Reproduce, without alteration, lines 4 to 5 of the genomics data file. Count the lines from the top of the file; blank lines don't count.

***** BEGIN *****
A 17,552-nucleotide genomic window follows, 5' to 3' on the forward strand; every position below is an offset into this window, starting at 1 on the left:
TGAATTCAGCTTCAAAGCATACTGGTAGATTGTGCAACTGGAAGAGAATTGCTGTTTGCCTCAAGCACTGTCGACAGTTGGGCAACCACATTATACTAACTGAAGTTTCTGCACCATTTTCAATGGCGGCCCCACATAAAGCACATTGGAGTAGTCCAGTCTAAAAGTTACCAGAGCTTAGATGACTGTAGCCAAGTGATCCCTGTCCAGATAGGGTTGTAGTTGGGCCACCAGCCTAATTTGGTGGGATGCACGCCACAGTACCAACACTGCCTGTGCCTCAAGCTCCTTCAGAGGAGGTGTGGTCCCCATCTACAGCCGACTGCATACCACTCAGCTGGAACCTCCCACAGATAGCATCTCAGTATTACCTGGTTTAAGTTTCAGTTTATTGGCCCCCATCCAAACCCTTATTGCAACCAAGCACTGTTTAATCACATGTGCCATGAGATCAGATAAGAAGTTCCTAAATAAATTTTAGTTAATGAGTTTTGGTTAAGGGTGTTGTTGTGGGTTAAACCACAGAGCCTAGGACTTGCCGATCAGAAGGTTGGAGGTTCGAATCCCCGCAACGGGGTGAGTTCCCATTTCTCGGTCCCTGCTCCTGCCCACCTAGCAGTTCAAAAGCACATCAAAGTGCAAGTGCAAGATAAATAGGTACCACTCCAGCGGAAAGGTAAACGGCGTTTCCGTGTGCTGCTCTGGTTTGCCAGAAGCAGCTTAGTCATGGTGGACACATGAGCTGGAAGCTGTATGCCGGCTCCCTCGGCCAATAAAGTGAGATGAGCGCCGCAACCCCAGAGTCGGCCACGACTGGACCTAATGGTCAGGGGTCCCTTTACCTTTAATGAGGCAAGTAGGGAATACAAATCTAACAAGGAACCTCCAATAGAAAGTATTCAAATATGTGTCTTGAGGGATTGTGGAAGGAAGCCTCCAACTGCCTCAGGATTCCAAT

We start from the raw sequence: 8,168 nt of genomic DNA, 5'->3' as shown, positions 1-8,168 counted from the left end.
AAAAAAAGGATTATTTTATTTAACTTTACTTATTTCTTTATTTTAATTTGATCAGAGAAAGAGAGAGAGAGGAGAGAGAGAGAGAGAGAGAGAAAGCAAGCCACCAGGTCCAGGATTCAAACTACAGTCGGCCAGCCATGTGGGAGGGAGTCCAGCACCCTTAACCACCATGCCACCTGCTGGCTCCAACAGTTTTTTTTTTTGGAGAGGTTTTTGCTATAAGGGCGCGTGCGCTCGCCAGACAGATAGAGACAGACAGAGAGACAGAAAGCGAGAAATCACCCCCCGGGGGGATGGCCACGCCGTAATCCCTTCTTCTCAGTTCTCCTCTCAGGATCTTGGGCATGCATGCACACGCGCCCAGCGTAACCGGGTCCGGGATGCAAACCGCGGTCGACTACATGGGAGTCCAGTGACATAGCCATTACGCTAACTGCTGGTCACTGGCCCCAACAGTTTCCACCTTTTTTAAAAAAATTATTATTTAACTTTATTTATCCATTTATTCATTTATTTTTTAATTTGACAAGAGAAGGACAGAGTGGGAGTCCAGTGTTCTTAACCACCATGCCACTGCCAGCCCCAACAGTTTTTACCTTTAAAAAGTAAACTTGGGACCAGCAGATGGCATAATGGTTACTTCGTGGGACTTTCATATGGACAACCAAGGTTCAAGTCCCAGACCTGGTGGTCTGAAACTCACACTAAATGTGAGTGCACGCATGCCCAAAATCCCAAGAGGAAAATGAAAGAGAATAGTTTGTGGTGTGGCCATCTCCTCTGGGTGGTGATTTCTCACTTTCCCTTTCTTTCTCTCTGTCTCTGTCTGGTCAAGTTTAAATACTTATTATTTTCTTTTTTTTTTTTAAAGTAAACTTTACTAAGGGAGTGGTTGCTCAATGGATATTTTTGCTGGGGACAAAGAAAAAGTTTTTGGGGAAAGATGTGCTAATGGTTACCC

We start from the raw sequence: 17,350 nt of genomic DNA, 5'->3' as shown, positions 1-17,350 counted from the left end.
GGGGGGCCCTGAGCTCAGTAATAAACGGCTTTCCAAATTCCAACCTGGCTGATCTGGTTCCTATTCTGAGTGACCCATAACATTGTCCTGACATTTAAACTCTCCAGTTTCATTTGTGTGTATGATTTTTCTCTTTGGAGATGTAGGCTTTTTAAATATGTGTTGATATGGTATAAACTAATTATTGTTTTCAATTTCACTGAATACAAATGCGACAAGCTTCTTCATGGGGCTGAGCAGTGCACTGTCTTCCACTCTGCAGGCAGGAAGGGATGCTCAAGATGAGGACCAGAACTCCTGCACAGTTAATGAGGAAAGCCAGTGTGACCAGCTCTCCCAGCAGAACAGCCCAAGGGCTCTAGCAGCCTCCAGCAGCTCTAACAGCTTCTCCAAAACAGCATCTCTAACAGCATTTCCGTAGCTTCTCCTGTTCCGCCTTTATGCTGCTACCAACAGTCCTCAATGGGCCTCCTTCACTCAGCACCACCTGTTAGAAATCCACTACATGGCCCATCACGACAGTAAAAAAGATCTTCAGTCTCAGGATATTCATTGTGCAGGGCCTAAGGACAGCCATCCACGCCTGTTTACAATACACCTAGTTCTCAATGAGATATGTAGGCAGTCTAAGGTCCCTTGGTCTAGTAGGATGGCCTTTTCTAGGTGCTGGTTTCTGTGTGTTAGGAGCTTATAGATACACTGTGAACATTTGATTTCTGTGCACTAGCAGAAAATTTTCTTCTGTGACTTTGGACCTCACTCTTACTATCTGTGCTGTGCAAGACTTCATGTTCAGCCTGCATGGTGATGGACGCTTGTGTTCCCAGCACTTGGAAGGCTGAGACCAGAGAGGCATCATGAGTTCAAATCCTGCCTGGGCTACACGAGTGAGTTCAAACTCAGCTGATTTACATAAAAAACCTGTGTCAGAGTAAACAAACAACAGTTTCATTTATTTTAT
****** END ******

AAAAAAAGGATTATTTTATTTAACTTTACTTATTTCTTTATTTTAATTTGATCAGAGAAAGAGAGAGAGAGGAGAGAGAGAGAGAGAGAGAGAAAGCAAGCCACCAGGTCCAGGATTCAAACTACAGTCGGCCAGCCATGTGGGAGGGAGTCCAGCACCCTTAACCACCATGCCACCTGCTGGCTCCAACAGTTTTTTTTTTTGGAGAGGTTTTTGCTATAAGGGCGCGTGCGCTCGCCAGACAGATAGAGACAGACAGAGAGACAGAAAGCGAGAAATCACCCCCCGGGGGGATGGCCACGCCGTAATCCCTTCTTCTCAGTTCTCCTCTCAGGATCTTGGGCATGCATGCACACGCGCCCAGCGTAACCGGGTCCGGGATGCAAACCGCGGTCGACTACATGGGAGTCCAGTGACATAGCCATTACGCTAACTGCTGGTCACTGGCCCCAACAGTTTCCACCTTTTTTAAAAAAATTATTATTTAACTTTATTTATCCATTTATTCATTTATTTTTTAATTTGACAAGAGAAGGACAGAGTGGGAGTCCAGTGTTCTTAACCACCATGCCACTGCCAGCCCCAACAGTTTTTACCTTTAAAAAGTAAACTTGGGACCAGCAGATGGCATAATGGTTACTTCGTGGGACTTTCATATGGACAACCAAGGTTCAAGTCCCAGACCTGGTGGTCTGAAACTCACACTAAATGTGAGTGCACGCATGCCCAAAATCCCAAGAGGAAAATGAAAGAGAATAGTTTGTGGTGTGGCCATCTCCTCTGGGTGGTGATTTCTCACTTTCCCTTTCTTTCTCTCTGTCTCTGTCTGGTCAAGTTTAAATACTTATTATTTTCTTTTTTTTTTTTAAAGTAAACTTTACTAAGGGAGTGGTTGCTCAATGGATATTTTTGCTGGGGACAAAGAAAAAGTTTTTGGGGAAAGATGTGCTAATGGTTACCC

We start from the raw sequence: 17,350 nt of genomic DNA, 5'->3' as shown, positions 1-17,350 counted from the left end.